Judge Peter Cary announced his approval after Canadian Pacific dropped its objection and after a Canadian judge gave conditional approval Thursday. http://america.aljazeera.com/articles/2015/10/9/judge-approves-338M-for-quebec-train-derailment-victims.html The train’s operator, Maine-based Montreal, Maine & Atlantic, filed for bankruptcy, and the settlement fund is part of those bankruptcy proceedings in the U.S. and Canada. Wrongful death lawsuits were on hold while the settlement was sorted out. Now Canadian Pacific {who failed to properly classify the volatility of the Bakken region crude oil in its tank cars – which was as volatile as gasoline} could be sued in several jurisdictions, and there’s also a separate criminal case pending against several workers who are charged with criminal negligence causing death.

  4. Update says:

    Investigators reveal cause of West Virginia train derailment: “Two separate tests in the two months prior to a fiery oil train derailment in West Virginia earlier this year showed the presence of a rail defect, according to a report on the incident. ( https://www.fra.dot.gov/eLib/details/L17123#p1_z5_gD_lAC ) But neither the railroad nor the contractor who did the tests followed up on the results in December 2014 and January 2015, and the rail broke under a 107-car CSX train loaded with Bakken crude oil. The Feb. 16 derailment near Mount Carbon, W.Va., led to explosions, fires and the evacuation of 1,100 nearby residents.” http://dot111.info/category/disasters/lynchburg-va/ See also other articles and map illustrating how the number of rail related oil spills has grown over the past few years. Meanwhile: “Railroads warn of nationwide meltdown if extension not granted for safety requirements : Companies tell Congress they need more time to install mandated safety equipment. But many politicians are annoyed that the railroads have failed to meet a federal deadline first imposed eight years ago.” http://www.startribune.com/railroads-warn-of-nationwide-meltdown-if-extension-not-granted-for-safety-requirements/331951581/ and “The National Transportation Safety Board (NTSB) is issuing an “urgent” recommendation for expanded federal oversight of the Metrorail subway system in Washington, D.C. after a series of safety lapses this year. The NTSB is calling for the Federal Railroad Administration (FRA) to take over regulation of the beleaguered Metro system, which has been under fire for most of the year following the death of a passenger on a smoke-filled train in January.” http://thehill.com/policy/transportation/255452-increased-federal-oversight-recommended-for-dc-metro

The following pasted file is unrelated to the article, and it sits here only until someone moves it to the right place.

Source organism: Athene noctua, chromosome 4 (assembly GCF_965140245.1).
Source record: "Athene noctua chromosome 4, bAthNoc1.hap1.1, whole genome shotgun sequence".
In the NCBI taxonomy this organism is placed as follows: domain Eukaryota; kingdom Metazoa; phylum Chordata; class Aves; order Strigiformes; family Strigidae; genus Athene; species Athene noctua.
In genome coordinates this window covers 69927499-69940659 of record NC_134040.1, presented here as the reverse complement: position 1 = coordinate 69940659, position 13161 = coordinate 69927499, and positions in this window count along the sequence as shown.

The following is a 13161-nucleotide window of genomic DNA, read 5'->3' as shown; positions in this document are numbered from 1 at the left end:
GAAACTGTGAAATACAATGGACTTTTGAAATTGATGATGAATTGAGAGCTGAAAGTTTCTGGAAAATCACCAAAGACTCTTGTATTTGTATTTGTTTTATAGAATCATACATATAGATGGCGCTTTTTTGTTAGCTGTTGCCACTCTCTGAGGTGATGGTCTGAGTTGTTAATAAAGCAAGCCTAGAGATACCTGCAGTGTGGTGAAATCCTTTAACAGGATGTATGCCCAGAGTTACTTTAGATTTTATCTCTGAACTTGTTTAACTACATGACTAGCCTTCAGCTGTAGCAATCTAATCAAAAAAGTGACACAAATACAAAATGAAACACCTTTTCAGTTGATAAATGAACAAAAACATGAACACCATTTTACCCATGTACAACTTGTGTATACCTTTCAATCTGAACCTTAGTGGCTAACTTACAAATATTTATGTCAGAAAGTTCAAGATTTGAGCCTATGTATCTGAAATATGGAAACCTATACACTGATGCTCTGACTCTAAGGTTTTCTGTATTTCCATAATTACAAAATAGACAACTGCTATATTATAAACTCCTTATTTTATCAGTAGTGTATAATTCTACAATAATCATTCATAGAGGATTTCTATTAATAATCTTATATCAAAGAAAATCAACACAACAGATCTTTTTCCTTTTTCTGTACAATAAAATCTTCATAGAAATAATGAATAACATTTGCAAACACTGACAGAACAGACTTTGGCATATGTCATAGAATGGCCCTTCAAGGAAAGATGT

5. Casey says:

    “Railroads ignore train crew complaints at their own peril: Analysis” https://ble-t.org/news/railroads-ignore-train-crew-complaints-at-their-own-peril-analysis/
    “Federal regulators welcome input from rank-and-file railroad workers amid widespread service problems : Union Pacific engineer’s letter to the Surface Transportation Board prompted more than three dozen other railroaders to share their concerns about crew shortages and the state of the industry” https://www.trains.com/trn/news-reviews/news-wire/federal-regulators-welcome-input-from-rank-and-file-railroad-workers-amid-widespread-service-problems/